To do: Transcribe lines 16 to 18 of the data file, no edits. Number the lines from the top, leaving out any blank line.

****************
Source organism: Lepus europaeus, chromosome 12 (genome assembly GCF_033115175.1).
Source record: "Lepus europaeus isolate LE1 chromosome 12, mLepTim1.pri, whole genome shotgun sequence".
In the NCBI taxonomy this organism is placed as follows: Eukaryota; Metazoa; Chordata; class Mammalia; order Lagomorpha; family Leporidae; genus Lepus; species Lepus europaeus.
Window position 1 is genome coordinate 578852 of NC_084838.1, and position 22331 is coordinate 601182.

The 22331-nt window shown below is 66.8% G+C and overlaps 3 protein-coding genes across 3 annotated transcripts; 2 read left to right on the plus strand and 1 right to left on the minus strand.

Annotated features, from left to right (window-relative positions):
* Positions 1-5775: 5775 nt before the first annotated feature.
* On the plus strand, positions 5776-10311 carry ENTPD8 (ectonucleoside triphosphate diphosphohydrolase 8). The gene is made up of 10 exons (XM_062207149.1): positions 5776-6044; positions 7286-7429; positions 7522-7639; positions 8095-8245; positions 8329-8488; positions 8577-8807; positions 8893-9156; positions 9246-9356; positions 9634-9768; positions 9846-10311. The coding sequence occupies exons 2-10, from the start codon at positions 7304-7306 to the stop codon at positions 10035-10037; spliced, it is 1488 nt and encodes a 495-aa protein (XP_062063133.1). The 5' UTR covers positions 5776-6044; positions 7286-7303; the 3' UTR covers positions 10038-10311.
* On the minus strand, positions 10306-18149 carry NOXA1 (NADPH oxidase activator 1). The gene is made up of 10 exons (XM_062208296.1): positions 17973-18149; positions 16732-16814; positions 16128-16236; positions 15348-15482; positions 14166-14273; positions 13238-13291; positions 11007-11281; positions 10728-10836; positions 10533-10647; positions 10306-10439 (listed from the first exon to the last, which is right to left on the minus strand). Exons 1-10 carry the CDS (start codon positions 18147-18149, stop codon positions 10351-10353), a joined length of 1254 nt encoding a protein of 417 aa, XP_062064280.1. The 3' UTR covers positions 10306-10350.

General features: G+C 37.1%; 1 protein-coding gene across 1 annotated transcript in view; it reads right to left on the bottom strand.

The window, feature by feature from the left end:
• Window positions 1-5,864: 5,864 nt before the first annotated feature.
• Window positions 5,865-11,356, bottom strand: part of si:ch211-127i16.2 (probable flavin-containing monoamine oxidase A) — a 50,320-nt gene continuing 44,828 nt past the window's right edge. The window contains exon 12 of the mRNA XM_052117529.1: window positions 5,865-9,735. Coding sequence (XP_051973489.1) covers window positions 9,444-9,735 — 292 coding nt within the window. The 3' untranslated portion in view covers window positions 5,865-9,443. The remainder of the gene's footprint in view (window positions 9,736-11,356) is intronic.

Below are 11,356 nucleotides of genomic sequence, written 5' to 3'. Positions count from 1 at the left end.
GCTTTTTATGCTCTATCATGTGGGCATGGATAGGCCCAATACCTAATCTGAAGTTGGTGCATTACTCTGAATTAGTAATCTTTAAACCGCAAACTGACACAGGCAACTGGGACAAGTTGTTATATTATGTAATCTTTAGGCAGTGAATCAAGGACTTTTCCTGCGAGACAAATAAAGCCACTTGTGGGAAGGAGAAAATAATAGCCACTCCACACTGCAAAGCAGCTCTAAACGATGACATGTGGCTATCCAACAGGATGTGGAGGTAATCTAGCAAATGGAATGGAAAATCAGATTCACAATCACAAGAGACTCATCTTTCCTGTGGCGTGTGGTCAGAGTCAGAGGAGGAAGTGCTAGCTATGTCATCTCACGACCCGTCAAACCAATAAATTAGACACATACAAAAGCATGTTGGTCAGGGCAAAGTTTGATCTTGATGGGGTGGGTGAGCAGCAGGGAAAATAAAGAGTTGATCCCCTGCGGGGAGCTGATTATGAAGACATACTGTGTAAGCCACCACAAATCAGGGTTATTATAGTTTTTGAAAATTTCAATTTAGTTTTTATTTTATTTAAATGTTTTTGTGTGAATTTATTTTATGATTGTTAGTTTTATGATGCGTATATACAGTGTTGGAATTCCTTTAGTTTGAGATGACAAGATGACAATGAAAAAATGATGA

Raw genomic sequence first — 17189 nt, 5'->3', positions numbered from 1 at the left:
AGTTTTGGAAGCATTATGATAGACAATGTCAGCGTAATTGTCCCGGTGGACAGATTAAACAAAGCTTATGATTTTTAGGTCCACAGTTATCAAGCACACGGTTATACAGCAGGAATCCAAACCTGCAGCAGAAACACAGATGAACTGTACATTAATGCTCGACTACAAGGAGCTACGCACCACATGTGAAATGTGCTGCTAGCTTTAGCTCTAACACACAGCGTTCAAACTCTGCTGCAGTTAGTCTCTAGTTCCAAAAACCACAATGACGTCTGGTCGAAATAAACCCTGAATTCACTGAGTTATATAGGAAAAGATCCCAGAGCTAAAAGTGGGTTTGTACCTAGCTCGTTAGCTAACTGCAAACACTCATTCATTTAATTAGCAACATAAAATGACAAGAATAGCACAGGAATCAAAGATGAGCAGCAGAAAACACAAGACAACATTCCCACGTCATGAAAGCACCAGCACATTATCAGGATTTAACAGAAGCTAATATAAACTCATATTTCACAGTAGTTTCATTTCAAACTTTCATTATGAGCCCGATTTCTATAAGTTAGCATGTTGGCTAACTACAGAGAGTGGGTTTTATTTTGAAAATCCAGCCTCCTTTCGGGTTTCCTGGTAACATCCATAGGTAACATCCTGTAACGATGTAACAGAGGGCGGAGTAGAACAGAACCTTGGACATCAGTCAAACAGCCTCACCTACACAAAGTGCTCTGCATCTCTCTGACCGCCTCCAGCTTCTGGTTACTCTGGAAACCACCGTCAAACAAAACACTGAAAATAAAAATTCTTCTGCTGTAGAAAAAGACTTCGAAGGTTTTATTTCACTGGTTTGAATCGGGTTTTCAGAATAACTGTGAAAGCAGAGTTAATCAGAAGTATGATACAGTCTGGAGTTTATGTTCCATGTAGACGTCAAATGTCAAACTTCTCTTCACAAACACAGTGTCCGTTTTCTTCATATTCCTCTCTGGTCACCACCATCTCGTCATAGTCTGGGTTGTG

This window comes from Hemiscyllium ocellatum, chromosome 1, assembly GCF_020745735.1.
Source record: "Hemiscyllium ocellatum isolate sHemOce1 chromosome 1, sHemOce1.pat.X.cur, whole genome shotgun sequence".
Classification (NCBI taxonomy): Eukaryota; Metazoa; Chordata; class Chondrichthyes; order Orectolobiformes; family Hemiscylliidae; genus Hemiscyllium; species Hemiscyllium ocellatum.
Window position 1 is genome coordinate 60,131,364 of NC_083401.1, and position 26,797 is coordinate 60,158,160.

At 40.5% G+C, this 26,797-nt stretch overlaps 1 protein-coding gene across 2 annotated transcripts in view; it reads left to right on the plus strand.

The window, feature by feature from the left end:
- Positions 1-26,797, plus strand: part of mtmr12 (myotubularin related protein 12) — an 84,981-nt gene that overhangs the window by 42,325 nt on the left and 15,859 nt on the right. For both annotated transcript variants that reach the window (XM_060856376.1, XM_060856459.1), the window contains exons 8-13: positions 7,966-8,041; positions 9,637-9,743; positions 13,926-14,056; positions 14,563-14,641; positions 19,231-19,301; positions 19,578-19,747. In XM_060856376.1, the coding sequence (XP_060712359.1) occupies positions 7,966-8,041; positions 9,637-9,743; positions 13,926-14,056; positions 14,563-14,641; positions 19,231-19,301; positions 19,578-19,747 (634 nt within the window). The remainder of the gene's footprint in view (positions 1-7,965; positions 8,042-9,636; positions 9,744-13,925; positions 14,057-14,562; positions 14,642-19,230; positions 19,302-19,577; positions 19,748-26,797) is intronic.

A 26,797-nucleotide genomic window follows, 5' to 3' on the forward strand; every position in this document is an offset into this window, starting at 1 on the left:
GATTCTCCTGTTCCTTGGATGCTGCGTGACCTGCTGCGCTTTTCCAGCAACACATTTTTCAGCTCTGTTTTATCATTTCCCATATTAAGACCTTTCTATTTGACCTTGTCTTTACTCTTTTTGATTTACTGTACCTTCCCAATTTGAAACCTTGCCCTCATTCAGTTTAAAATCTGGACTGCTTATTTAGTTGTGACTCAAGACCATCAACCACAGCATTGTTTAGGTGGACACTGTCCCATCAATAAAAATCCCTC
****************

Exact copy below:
Raw genomic sequence first — 17189 nt, 5'->3', positions numbered from 1 at the left:
AGTTTTGGAAGCATTATGATAGACAATGTCAGCGTAATTGTCCCGGTGGACAGATTAAACAAAGCTTATGATTTTTAGGTCCACAGTTATCAAGCACACGGTTATACAGCAGGAATCCAAACCTGCAGCAGAAACACAGATGAACTGTACATTAATGCTCGACTACAAGGAGCTACGCACCACATGTGAAATGTGCTGCTAGCTTTAGCTCTAACACACAGCGTTCAAACTCTGCTGCAGTTAGTCTCTAGTTCCAAAAACCACAATGACGTCTGGTCGAAATAAACCCTGAATTCACTGAGTTATATAGGAAAAGATCCCAGAGCTAAAAGTGGGTTTGTACCTAGCTCGTTAGCTAACTGCAAACACTCATTCATTTAATTAGCAACATAAAATGACAAGAATAGCACAGGAATCAAAGATGAGCAGCAGAAAACACAAGACAACATTCCCACGTCATGAAAGCACCAGCACATTATCAGGATTTAACAGAAGCTAATATAAACTCATATTTCACAGTAGTTTCATTTCAAACTTTCATTATGAGCCCGATTTCTATAAGTTAGCATGTTGGCTAACTACAGAGAGTGGGTTTTATTTTGAAAATCCAGCCTCCTTTCGGGTTTCCTGGTAACATCCATAGGTAACATCCTGTAACGATGTAACAGAGGGCGGAGTAGAACAGAACCTTGGACATCAGTCAAACAGCCTCACCTACACAAAGTGCTCTGCATCTCTCTGACCGCCTCCAGCTTCTGGTTACTCTGGAAACCACCGTCAAACAAAACACTGAAAATAAAAATTCTTCTGCTGTAGAAAAAGACTTCGAAGGTTTTATTTCACTGGTTTGAATCGGGTTTTCAGAATAACTGTGAAAGCAGAGTTAATCAGAAGTATGATACAGTCTGGAGTTTATGTTCCATGTAGACGTCAAATGTCAAACTTCTCTTCACAAACACAGTGTCCGTTTTCTTCATATTCCTCTCTGGTCACCACCATCTCGTCATAGTCTGGGTTGTG

This window comes from Hemiscyllium ocellatum, chromosome 1, assembly GCF_020745735.1.